Cold snap brings Spain lowest temperatures in 20 years

MADRID: Much of Spain struggled Tuesday in the aftermath of a massive snowfall that hardened into ice amid a record cold snap that turned streets and roads into safety hazards in areas unaccustomed to extreme winters.

Overnight temperatures were the coldest since at least 2001 and dropped in some places to the lowest since 1982, according to the Spanish weather agency AEMET. Schools remained closed in Madrid and much of central Spain, and 11 of the country's 51 provinces and autonomous regions were at the highest weather alert level.

The town of Bello, in the northeastern Teruel province, registered a temperature of minus 25.4 degrees Celsius (minus 13.7 F), and the town of Molina de Aragón, in the central Guadalajara province, was only a tenth of a degree warmer.

In Madrid and the capital's surrounding region, home to 6.6 million people, thermometers plummeted to up to minus 16 degrees Celsius (3.2 F). However, the day turned out to be sunny, offering some relief to people trying to get to work and the emergency and military crews working to reopen roads, reestablish power lines and to ensure the distribution of food and coronavirus vaccines.

Authorities urged people to stay at home unless absolutely necessary to prevent accidents that could further strain hospital emergency rooms. A military hospital in the capital saw a worrying uptick in trauma cases, Defense Minister Margarita Robles said late Monday.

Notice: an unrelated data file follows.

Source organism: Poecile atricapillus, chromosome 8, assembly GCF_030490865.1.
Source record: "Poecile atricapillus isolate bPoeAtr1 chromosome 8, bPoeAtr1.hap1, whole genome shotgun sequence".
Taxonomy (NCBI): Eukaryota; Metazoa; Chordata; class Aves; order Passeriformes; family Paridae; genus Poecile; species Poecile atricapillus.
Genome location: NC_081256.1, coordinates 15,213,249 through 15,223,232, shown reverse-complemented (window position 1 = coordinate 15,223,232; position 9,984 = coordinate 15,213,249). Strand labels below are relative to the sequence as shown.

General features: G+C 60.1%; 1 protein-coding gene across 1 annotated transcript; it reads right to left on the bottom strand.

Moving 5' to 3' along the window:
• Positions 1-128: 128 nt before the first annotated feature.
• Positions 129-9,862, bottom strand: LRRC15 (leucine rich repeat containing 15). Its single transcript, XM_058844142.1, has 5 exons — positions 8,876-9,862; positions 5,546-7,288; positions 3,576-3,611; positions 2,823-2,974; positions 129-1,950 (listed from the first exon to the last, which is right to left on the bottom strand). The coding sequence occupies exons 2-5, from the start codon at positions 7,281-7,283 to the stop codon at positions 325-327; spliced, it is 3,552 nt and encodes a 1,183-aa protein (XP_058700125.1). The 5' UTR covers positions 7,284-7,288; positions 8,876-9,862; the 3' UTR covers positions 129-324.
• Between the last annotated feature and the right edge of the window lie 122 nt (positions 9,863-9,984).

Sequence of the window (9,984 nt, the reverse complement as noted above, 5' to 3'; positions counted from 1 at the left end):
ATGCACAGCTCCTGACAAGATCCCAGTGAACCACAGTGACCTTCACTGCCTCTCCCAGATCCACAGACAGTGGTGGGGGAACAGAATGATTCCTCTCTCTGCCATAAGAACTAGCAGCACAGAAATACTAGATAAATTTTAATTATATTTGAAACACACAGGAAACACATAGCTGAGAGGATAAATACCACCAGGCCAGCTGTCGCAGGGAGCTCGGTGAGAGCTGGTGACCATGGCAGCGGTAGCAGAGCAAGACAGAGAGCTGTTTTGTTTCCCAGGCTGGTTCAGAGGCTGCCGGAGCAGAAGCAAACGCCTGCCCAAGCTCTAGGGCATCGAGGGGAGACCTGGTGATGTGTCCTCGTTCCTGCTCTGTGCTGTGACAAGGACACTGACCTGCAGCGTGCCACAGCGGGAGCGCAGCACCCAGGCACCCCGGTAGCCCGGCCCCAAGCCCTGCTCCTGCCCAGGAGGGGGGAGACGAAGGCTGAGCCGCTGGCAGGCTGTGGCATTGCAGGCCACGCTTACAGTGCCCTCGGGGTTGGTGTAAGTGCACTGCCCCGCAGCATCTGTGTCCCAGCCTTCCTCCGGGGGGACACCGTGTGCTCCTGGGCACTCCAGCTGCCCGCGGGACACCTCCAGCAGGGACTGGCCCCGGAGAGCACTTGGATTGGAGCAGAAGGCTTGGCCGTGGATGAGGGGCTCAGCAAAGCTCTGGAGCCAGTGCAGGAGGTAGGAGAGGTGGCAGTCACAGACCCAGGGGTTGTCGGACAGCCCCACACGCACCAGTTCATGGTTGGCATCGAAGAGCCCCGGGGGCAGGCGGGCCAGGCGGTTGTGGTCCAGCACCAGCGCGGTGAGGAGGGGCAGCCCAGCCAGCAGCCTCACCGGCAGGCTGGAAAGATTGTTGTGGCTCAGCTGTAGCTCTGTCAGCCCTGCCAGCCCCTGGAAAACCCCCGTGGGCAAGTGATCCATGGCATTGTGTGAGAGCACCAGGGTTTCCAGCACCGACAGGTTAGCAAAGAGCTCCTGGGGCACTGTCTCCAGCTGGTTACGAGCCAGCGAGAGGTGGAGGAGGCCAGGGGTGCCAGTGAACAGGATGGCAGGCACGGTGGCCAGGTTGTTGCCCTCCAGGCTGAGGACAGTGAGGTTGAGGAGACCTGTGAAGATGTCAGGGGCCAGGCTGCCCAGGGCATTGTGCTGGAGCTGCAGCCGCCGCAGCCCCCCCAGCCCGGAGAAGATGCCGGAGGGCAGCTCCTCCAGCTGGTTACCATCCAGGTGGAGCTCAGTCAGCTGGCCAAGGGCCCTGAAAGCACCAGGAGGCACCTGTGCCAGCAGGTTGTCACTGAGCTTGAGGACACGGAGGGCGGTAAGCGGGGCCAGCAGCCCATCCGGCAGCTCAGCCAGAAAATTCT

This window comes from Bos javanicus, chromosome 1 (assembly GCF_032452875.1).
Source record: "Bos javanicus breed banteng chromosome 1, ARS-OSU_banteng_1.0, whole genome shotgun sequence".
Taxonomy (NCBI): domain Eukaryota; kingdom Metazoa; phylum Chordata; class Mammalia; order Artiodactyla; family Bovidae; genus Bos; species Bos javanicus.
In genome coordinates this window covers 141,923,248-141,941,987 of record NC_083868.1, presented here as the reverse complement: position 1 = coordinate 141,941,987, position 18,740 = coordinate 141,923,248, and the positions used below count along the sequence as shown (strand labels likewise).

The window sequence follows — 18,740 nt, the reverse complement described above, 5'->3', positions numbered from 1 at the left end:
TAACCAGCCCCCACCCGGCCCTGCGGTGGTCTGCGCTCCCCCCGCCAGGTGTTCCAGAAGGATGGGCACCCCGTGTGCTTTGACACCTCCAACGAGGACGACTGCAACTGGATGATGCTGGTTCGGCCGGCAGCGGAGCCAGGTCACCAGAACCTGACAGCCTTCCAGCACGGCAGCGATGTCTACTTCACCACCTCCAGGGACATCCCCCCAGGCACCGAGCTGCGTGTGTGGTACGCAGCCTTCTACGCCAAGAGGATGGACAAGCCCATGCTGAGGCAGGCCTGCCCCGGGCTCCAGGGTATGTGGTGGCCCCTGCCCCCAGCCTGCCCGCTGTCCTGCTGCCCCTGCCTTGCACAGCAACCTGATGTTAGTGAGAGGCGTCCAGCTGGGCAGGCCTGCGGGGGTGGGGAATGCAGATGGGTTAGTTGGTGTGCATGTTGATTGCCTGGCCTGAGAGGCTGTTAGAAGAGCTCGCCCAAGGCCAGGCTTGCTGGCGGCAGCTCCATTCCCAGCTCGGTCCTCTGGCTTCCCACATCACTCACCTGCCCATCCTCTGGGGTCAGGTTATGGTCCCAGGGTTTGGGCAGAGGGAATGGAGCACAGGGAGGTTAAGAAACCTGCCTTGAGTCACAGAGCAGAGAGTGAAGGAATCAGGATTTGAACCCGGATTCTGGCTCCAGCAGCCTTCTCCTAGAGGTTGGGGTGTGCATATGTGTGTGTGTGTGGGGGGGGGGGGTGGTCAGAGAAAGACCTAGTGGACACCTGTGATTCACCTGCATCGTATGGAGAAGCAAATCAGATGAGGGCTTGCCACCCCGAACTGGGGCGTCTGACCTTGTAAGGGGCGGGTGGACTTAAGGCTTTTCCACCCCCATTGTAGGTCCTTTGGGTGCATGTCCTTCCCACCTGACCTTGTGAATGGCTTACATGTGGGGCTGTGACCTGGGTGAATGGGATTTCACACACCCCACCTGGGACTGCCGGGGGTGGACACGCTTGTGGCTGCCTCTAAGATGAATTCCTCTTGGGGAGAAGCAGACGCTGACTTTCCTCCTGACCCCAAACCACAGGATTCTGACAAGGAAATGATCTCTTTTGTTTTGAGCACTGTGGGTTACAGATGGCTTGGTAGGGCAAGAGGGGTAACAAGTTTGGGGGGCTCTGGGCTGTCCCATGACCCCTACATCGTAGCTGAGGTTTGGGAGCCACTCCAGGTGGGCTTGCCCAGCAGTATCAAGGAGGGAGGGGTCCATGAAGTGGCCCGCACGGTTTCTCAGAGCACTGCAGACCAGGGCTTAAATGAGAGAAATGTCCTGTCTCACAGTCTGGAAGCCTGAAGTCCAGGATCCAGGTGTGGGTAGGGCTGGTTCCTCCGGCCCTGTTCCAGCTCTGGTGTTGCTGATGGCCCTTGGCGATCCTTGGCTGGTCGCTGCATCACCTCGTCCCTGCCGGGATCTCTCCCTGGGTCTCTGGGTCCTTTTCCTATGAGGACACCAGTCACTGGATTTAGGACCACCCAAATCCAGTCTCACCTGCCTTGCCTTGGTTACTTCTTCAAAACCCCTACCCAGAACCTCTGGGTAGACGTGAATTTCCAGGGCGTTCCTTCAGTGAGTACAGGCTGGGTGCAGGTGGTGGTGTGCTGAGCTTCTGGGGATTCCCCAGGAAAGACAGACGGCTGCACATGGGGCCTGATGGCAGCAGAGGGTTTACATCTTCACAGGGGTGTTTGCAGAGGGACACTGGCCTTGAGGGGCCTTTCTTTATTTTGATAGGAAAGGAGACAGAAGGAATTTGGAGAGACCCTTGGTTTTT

Visiting the operation center of a military emergency unit, Spanish Prime Minister Spanish Pedro Sánchez thanked civil protection crews and soldiers.

"We have had to live difficult and complex times, but we will move forward because the Spanish society does not give up in the face of adversity," he said in televised comments.

Storm Filomena left up to half a meter (20 inches) of snow across large swaths of Spain over a 30-hour period that started Friday morning. Five people, including two homeless people in Barcelona, died as a result of the blizzard and the ensuing cold snap, the government reported.

The Madrid regional government said Tuesday it was still waiting for a new batch of 48,750 Pfizer-BioNTech coronavirus vaccine doses that had been due to arrive the day before by plane but had to be diverted to a northern Spanish airport.

The regional health department told The Associated Press that the delay was not expected to affect the local vaccine drive, which continued at nursing homes and among health personnel with doses delivered earlier.

At the headquarters of SUMMA 112, the Madrid emergency service, a makeshift vaccination center was created in a warehouse basement to administer jabs to some 1,500 employees.

"It is s very important for the world's population that we all get vaccinated to end this pandemic," said Pedro Lara, an ambulance technician who got his first dose Tuesday. "It's the only way to end it."

The capital's airport, the busiest in the country, was expected to get back to full operation on Tuesday. Trains were steadily increasing in frequency, although Madrid's subway and commuter trains were dangerously overcrowded.

In a preliminary assessment, Madrid City Hall estimated that at least 150,000 of the city's 800,000 trees fell from the weight of unfamiliar snow.

Madrid's main retail market reopened Tuesday for the first time since Friday, leading to frantic activity of trucks and vans delivering the fresh produce that had been in short supply at supermarkets.